Normal sadness vs. depression

Watch Video: Normal sadness vs. depression by Cara Natterson, MD, ...
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Normal sadness vs. depression

I think every parent wants their child to grow into a happy adult. That's the goal. I think every parent recognizes that in order to have a happy adult, a child has to go through life lessons. And that often means that kids have moments of unhappiness, of sadness, of stress, of anxiety – those are all normal. And it's a tough question figuring out when that's a normal growing curve and when your child has tipped over into depression or too much sadness. So the signs that there is something wrong, and the sign that you need help for your child - hypersomnia, that means too much sleep, or insomnia – can't fall asleep. Those are very, very clear signs of depression in children. Too much eating or not eating at all – other clear signs. It really depends upon where your child started, but you're looking for a change from baseline. And then sadness, inappropriate sadness. You know, if your child is watching a movie that's not sad and they burst into tears and this happens repeatedly, your child may be sad. Some depressed children will self-identify and tell their parents they are sad. Most won't. Most are looking to be caught by their parents and identified by their parents. So this is one when you're on the fence and not sure, I'd rather you seek out help. Go to your pediatrician, share what you see, decide if you need to have your child evaluated. Identifying depression in tweens and teens is especially important, because these kids have access to medication, prescription medication and non-prescription. You don't want a depressed child to feel that they need to self-medicate in order to feel better. So don't be afraid of the conversation with your child and seek out extra help if you think you need it.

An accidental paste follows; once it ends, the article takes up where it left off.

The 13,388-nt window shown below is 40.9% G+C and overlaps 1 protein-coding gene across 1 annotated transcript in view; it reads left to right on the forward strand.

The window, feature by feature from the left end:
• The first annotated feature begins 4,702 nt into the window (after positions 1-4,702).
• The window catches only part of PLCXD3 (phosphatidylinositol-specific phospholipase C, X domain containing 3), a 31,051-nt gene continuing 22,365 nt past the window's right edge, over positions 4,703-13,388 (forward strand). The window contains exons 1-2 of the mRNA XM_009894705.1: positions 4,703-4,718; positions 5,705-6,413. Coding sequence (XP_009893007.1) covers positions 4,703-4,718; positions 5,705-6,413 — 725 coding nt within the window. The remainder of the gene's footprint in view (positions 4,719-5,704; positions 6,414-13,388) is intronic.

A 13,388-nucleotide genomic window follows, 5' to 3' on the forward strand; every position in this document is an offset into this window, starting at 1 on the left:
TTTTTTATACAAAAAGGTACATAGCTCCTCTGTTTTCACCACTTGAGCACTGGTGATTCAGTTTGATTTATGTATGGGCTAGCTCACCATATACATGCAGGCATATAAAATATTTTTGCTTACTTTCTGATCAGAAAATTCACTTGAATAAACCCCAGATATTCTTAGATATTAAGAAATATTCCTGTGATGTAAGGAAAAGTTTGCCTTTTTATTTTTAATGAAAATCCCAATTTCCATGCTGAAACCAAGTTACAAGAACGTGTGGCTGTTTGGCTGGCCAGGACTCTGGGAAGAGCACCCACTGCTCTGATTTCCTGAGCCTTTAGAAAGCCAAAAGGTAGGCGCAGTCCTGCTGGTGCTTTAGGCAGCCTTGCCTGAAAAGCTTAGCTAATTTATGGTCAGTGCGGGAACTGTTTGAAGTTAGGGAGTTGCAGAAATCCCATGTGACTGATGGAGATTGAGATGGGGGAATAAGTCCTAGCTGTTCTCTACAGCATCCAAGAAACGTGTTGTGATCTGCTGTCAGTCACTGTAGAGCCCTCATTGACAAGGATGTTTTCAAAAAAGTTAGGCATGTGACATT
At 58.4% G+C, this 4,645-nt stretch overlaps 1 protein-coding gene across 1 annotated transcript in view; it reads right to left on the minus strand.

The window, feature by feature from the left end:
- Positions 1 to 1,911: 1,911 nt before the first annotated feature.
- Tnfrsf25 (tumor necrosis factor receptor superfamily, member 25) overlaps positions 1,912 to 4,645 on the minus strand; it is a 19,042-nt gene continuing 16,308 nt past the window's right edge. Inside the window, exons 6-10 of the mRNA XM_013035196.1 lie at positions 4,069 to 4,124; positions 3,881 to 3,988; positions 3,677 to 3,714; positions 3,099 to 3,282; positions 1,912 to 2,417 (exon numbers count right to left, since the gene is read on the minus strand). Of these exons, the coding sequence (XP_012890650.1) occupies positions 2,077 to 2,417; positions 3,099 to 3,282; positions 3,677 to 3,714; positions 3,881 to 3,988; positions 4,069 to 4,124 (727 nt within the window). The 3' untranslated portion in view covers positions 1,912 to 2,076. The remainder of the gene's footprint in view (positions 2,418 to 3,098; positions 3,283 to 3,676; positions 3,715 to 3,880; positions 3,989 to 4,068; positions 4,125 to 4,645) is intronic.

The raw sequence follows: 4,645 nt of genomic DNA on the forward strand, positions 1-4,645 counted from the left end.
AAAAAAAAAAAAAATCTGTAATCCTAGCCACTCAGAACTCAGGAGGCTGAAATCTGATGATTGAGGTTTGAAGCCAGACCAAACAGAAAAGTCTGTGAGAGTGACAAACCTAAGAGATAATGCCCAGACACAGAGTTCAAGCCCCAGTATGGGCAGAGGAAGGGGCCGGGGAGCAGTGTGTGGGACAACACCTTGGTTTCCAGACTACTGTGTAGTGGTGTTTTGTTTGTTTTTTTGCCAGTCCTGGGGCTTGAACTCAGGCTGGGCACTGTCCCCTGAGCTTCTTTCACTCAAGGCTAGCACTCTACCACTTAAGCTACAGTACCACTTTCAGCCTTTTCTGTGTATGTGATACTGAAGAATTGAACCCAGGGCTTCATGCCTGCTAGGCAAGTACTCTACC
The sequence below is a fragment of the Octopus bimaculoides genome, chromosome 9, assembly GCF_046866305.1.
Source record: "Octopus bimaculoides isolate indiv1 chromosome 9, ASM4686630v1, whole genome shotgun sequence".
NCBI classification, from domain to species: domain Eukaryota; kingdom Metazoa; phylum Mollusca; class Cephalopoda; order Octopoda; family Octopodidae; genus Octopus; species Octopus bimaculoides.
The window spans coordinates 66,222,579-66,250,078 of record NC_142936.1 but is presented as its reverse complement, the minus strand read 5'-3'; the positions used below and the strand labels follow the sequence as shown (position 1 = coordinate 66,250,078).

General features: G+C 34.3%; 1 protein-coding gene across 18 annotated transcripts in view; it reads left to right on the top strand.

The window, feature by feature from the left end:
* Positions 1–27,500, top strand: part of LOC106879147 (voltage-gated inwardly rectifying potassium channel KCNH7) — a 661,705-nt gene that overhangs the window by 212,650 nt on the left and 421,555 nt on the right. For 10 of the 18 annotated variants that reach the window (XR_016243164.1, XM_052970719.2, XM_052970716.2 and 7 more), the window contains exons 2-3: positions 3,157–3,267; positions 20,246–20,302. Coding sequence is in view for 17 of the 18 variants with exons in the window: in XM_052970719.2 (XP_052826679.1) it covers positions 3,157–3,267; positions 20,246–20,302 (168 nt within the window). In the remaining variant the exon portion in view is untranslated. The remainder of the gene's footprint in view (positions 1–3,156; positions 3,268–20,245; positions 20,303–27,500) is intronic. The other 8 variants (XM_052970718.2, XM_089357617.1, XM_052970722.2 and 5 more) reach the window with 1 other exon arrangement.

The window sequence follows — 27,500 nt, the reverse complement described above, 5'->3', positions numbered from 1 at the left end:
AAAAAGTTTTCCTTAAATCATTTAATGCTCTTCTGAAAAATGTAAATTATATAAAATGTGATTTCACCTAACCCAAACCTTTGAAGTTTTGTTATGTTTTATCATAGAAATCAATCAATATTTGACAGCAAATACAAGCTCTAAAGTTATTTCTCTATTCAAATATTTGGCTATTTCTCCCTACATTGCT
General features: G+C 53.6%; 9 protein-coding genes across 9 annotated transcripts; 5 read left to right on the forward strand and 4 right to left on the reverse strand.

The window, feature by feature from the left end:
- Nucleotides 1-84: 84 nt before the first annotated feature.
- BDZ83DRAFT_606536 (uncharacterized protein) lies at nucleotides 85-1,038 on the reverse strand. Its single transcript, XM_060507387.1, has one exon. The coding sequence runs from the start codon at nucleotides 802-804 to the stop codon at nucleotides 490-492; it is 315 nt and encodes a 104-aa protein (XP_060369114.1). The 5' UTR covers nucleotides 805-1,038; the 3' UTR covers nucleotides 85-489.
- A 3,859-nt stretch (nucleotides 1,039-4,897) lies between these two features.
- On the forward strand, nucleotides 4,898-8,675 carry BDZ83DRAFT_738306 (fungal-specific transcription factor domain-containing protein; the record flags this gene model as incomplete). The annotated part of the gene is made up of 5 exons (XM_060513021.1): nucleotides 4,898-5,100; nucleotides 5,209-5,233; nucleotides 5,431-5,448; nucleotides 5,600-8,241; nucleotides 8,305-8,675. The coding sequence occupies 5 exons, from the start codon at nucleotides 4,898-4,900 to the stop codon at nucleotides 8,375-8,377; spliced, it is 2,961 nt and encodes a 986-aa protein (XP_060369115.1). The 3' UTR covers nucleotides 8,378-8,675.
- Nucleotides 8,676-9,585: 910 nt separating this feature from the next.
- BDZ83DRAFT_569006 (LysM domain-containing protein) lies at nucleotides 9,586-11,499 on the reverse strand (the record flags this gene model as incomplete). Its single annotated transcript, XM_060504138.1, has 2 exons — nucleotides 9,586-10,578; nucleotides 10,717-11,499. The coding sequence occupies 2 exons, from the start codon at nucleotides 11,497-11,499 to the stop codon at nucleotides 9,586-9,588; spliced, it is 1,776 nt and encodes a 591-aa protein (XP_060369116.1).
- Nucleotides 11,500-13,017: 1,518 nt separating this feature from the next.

Watch Video: Normal sadness vs. depression by Cara Natterson, MD, ...


Expert Bio

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Cara Natterson, MD

Pediatrician & Author

Cara Natterson, MD has treated thousands of children and guided their parents as well. She was a partner at Tenth Street Pediatrics in Santa Monica, California, a large group practice serving infants, children and teenagers. She now runs Worry Proof Consulting, the first of its kind pediatric practice that offers parents open-ended time to review everything from medical questions and biology basics to child development and parenting issues. Cara is also the author of several books on parenting and child health. She has a unique ability to translate cutting edge research into understandable terms for parents and their kids. More recently, Cara’s consulting has extended beyond individual families to include fortune 500 companies seeking expert advice on safety issues, child health, and crisis management.

Cara has appeared on television, in print, and on the web. She is a graduate of Harvard College and Johns Hopkins School of Medicine, and she trained in pediatrics at the University of California at San Francisco. Cara is a Board certified pediatrician and a Fellow of the American Academy of Pediatrics. And anyone who knows her knows that Cara is, by nature, one of the most risk-averse people on earth. She lives in California with her husband and two children.

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